Email is not dead. The phone is not dead. Yet, so many sales teams leave all their eggs in the LinkedIn basket. It’s the person and their content connected to the email and phone that’s broken. Although sales processes have shifted with new tools, the opportunity in understanding how to structure outreach in a way that gets people to want to engage with you in a conversation hasn’t.
- When you’re coming in to build a brand new sales team at a company that’s never had one, you have to understand and fall in line with the momentum they’ve already built. And you have to find a way to amplify what already works.
- You’re doing yourself a disservice if you don’t see the value of LinkedIn with your people and how they’re using it.
- Engaged/open conversations is a great KPI for LinkedIn InMail as opposed to an automated spray and pray model. Send 20 personalized, intentional, targeted messages that are going to result in a much bigger response than 100 automated ones.
- If you’ve taken yourself out of the teacher role, then you are killing your team slowly.
- If you’re growing out of cash capital, then you have to home grow your talent. Take high performers in the customer support team and graduate them into an MDR, SDR, BDR type roles, working them into being a well-rounded senior account executive.
- If you’re growing a team from scratch, be the first person that goes through the sales process so you create a wash and repeat process. Be mindful that if you are senior in your sales role, there are tactics you may try that are not repeatable for someone less polished and experienced.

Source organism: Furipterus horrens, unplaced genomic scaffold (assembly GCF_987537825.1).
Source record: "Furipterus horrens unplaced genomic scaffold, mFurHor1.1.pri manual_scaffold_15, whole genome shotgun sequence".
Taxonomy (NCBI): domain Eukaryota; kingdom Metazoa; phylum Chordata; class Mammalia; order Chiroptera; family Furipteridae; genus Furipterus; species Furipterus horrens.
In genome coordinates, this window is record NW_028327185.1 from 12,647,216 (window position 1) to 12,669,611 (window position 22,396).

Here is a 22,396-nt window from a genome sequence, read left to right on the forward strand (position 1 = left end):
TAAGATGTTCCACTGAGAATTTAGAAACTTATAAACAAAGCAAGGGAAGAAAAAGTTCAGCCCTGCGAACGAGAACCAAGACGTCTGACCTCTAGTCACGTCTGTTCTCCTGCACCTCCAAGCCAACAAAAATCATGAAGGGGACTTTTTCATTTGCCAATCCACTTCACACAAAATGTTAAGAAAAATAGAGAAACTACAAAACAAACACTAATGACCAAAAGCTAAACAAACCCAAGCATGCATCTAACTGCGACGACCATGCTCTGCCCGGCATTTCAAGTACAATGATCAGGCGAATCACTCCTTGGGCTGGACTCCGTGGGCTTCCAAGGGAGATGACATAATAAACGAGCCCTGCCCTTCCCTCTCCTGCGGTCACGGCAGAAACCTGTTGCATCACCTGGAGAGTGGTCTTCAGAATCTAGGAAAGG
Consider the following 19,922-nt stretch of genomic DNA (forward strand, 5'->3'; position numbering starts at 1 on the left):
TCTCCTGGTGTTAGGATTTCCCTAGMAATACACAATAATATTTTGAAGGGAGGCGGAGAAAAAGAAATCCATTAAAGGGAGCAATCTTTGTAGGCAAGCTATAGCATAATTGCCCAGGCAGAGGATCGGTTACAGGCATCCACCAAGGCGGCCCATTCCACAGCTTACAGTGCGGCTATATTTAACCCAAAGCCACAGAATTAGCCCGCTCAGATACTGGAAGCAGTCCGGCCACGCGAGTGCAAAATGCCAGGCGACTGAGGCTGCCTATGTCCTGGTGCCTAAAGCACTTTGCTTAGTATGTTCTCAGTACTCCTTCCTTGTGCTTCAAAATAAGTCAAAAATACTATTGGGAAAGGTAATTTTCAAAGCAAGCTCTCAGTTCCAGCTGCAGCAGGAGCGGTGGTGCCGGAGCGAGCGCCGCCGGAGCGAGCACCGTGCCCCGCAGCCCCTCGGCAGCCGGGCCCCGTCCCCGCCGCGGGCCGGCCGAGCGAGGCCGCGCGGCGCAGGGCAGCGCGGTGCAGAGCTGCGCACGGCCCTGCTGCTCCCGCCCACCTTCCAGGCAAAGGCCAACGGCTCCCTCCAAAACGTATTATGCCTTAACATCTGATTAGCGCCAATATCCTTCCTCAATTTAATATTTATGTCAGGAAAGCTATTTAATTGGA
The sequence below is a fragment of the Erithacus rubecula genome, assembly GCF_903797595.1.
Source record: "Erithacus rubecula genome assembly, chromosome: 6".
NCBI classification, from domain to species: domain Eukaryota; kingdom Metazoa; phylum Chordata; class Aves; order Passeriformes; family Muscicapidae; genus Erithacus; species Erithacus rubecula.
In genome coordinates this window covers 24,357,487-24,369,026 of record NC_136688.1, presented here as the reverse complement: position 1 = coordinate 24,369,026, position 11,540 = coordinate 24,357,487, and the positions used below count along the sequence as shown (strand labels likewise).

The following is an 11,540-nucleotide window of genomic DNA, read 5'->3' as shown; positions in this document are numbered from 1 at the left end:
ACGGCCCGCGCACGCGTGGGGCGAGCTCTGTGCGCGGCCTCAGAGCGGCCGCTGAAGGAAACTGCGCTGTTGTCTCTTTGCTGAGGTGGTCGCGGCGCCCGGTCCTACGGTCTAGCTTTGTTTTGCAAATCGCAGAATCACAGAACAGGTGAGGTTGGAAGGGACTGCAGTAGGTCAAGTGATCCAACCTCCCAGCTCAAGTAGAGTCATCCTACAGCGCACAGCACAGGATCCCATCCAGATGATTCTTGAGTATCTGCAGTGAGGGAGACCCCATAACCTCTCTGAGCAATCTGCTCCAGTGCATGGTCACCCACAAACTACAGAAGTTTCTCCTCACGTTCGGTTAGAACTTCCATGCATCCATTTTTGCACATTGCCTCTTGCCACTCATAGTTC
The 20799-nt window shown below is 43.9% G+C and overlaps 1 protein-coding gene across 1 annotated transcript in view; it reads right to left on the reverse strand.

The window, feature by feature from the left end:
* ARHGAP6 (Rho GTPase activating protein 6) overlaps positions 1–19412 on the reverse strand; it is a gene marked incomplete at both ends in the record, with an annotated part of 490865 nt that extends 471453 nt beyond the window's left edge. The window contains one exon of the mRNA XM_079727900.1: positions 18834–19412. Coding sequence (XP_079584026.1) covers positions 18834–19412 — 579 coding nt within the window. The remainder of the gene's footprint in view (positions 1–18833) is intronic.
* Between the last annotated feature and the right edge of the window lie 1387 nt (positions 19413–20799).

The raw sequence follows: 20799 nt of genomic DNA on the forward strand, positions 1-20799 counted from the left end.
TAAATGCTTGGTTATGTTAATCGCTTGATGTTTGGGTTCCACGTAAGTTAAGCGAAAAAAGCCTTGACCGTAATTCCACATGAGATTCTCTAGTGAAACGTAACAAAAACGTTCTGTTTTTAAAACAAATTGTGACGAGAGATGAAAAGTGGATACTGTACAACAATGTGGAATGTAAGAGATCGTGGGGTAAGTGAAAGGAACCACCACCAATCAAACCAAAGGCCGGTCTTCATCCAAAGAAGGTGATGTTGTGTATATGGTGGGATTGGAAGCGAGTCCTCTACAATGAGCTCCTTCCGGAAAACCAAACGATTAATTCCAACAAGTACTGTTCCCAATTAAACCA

- The sales process is shifting, however there are some tools in your inside sales playbook that have remained the same such as a CRM to organize your current customers and potential. Zoom, chat, LinkedIn and some type of outreach software should be investments for your sales processes if they’re not already there.
- Followup tends to be the least amount of effort and energy exercised by a sales leader, but it seems to be one of the most beneficial and crucial parts that leaders constantly overlook.
- If you’re going to be a thought leader, be a thought leader in what your prospective customer cares about.
- Good thought leadership focuses on answering questions for the customer and addressing pain points.
- Having a personal brand is only helpful if you have built a large enough platform that you have more credibility to introduce your reps and your people to conversations that they normally would just get rejected on.
- The same things that make you really competitive, and make you a successful sales leader, are also the same things that have this ability to unleash the darkness that’s in you, and you’ve got to do the work to keep that in check.
Links mentioned in this episode:
Marcus Murphy is a business expert who cares deeply about the flourishing and success of entrepreneurs. He previously worked for Yelp in San Francisco, going from start-up to a multi-billion dollar giant. He sits on the advisory board at Linkedin and is a sought after speaker and trainer to LinkedinLearning’s more than 22 million students.
Marcus worked at Keap as the Global Partner Development Manager where he developed and broadened new international markets throughout Europe, Asia, Latin America, and Africa.
Marcus was a senior member of the executive team at DigitalMarketer and is widely known for his business partnerships with people and brands like Tony Robbins, Daymond John, Gary Vaynerchuk, and Linkedin. Marcus is a professional speaker with keynotes at conferences like INBOUND, Hypergrowth, Dreamforce, Social Media Week, ICON, Digital Sales and Marketing Day, and many more. He is also the host of Traffic and Conversion Summit and Affiliate Summit, boasting more than 20,000 attendees between them.
Marcus is currently the co-founder and CEO of The Five Percent, an international community geared toward inspiring, equipping, and facilitating actionable content for emerging entrepreneurs.
On a more personal note, Marcus is a husband to his beautiful and talented wife Gina, and their two amazing daughters Florence and Pearl.